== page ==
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Jesus reveals God’s glory in life-giving mission of healing

Those who attended Mass at the end of April heard how Jesus contrasts his mission with that of an evil one. In John’s Gospel, we read: “A thief comes only to steal and slaughter and destroy; I came so that they might have life and have it more abundantly.”

Jesus reveals God’s glory in his life-giving mission of healing, raising the dead to life, forgiveness, compassion, unconditional love and, most of all, his passion, death, and resurrection.

In the spirit of Jesus’ teaching, life and mission, the Catholic Church calls her mother to respect life from the moment of conception to natural death.

Mother Teresa once stated at a national prayer breakfast that “the greatest destroyer of peace is abortion, because it is a war on children … and if we accept that a mother can kill her child, how can we tell other people not to kill one another.”

Jesus embraced children and those most vulnerable and least valued by society. Many Christians pull together to pray for an end to abortion. They even join hands at rallies and work to change legislation to make abortion a crime. I have worked to bring God’s healing and forgiveness to many women who have had abortions. Seeing them struggle all their lives to forgive themselves breaks my heart, the compassionate love for them.

The Church also holds that euthanasia is wrong. It is extremely painful to see a loved one suffer with a terminal illness that slowly drains his or her life. Still the Church holds that God alone should decide when a person should die.

The Church also takes a strong stand against capital punishment. Bishop David B. Thompson stated in an address to former Gov. David Beasley, “We must remember that the death of Jesus on the cross was legally sanctioned and justified by the civil authority as an act judged necessary to protect the public order of society.”

In his statement, Bishop Thompson makes the good point that the issue of capital punishment, the taking of a human life in the name of a higher good of society, has and will continue to divide our state and nation.

Jesus tells us, “You have heard that it was said, ‘You shall love your neighbor and hate your enemy.’ But I say to you, love your enemies, and pray for those who persecute you, that you may be children of your heavenly Father, for he makes his sun rise on the bad and fall on the good, and causes rain to fall on the just and unjust. … Be perfect as your Heavenly Father is perfect.” (Matthew 5:43-48)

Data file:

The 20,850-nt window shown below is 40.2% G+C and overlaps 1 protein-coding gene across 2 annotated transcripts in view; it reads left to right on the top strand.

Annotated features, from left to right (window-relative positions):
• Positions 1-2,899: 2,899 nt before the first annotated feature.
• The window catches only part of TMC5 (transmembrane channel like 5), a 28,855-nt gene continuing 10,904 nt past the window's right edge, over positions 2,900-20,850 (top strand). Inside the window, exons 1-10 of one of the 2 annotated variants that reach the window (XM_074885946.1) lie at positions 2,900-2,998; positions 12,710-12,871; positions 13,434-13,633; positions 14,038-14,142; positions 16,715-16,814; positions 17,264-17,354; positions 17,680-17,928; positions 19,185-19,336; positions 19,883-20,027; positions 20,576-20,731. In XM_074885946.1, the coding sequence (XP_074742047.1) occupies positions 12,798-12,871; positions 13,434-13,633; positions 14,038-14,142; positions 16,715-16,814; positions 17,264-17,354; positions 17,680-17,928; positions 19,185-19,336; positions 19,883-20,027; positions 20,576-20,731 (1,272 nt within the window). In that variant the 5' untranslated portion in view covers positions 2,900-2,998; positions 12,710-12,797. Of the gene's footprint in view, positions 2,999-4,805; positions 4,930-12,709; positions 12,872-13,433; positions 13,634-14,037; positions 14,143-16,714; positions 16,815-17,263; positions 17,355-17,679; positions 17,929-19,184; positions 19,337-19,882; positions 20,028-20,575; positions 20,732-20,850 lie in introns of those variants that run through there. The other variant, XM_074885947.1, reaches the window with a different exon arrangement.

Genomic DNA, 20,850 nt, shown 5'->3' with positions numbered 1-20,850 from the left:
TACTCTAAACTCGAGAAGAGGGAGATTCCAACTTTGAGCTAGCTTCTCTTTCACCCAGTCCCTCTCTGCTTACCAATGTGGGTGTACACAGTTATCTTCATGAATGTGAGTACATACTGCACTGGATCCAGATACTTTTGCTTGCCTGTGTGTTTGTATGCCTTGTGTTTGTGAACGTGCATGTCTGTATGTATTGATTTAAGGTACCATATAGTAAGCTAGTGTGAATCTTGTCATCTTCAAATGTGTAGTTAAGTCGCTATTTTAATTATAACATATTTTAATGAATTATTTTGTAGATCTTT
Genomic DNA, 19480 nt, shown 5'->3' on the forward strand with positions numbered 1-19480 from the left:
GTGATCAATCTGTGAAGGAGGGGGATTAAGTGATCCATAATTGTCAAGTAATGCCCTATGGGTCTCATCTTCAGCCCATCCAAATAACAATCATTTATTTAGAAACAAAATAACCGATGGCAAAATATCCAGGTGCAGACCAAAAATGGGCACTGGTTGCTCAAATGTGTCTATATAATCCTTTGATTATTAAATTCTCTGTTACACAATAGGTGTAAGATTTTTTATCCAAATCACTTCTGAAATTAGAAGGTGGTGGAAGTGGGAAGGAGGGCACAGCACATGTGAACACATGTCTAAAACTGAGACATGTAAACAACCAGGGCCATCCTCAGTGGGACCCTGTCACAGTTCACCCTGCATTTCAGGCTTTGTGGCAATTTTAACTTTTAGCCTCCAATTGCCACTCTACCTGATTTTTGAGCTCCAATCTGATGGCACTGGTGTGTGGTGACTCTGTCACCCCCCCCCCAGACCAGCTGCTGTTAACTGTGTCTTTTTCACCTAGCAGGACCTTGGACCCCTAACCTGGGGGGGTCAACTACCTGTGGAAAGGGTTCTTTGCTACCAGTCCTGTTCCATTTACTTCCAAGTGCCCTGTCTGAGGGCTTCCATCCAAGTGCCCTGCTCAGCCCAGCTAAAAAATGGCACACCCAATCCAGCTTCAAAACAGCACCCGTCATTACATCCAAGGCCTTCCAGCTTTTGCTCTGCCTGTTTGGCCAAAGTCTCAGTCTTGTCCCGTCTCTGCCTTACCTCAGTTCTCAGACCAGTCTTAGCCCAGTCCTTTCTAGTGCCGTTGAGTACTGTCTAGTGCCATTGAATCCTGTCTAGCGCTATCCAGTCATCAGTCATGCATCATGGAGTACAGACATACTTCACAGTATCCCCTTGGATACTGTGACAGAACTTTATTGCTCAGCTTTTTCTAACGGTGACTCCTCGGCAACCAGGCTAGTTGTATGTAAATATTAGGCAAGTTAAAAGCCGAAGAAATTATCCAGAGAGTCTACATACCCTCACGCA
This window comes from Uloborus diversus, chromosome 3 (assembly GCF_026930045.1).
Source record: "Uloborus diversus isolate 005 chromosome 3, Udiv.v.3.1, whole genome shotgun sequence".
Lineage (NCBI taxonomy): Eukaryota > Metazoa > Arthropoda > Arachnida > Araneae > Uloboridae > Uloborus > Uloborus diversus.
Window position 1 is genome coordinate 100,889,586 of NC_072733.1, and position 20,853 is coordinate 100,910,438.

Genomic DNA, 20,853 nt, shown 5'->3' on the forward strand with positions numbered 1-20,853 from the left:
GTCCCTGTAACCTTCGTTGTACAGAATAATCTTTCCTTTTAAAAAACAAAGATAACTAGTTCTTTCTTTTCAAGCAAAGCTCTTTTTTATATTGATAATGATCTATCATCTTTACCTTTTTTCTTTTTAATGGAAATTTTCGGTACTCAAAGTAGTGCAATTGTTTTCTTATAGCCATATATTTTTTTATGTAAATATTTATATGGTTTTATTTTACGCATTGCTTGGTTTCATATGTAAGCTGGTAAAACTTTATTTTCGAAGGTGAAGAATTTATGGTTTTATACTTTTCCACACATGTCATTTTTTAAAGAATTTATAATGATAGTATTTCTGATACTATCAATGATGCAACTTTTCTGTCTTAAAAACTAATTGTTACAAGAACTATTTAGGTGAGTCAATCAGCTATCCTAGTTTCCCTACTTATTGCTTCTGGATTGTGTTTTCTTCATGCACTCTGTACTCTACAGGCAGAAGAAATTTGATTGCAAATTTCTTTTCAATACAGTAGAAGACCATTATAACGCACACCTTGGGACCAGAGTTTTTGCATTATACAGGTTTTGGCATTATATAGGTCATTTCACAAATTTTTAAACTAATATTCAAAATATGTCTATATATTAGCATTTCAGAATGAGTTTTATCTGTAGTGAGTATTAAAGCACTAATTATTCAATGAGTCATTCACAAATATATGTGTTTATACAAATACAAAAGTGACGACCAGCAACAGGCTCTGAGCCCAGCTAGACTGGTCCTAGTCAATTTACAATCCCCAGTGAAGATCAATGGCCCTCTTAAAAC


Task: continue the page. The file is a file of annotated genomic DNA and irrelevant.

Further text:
It is God’s work to judge, and we sinners are joyous that he does his judging through the merciful eyes of Christ! Bishop Thompson implored Gov. Beasley to “help the citizens of this state re-establish a culture of life, a society in which the life of every human person  even those who have committed heinous crimes  is respected and protected from the threat of death.”

Many times people argue that capital punishment discourages others from committing acts of murder, rape and the life. I agree with the Bishop’s arguments against this thought.

“There is ample evidence from impartial studies to prove conclusively that the threat of capital punishment does not deter violent criminals. The death penalty is a dramatically more expensive legal strategy than incarceration for life without parole. The burden of capital punishment falls disproportionately on racial and ethnic minorities, on the under-educated, and on citizens who are poor and disadvantaged.

Capital punishment feeds the cycle of violence in society by pandering to a lust for revenge. It brutalizes us and deadens our sensitivities to the precious nature of every single human life.

Finally, the common thread running through the Catholic Church’s pro-life stand against abortion, euthanasia and capital punishment is respect for all of life. We are all God’s children. We are called to see God in each other and to treat each other not only as we want to be treated, but as we are treated by God  with forgiveness, compassion, mercy and unconditional love.

Father Timothy M. Lijewski is chaplain at the St. Thomas More Center at the University of South Carolina in Columbia and administrator at St. Theresa Church in Winnsboro.






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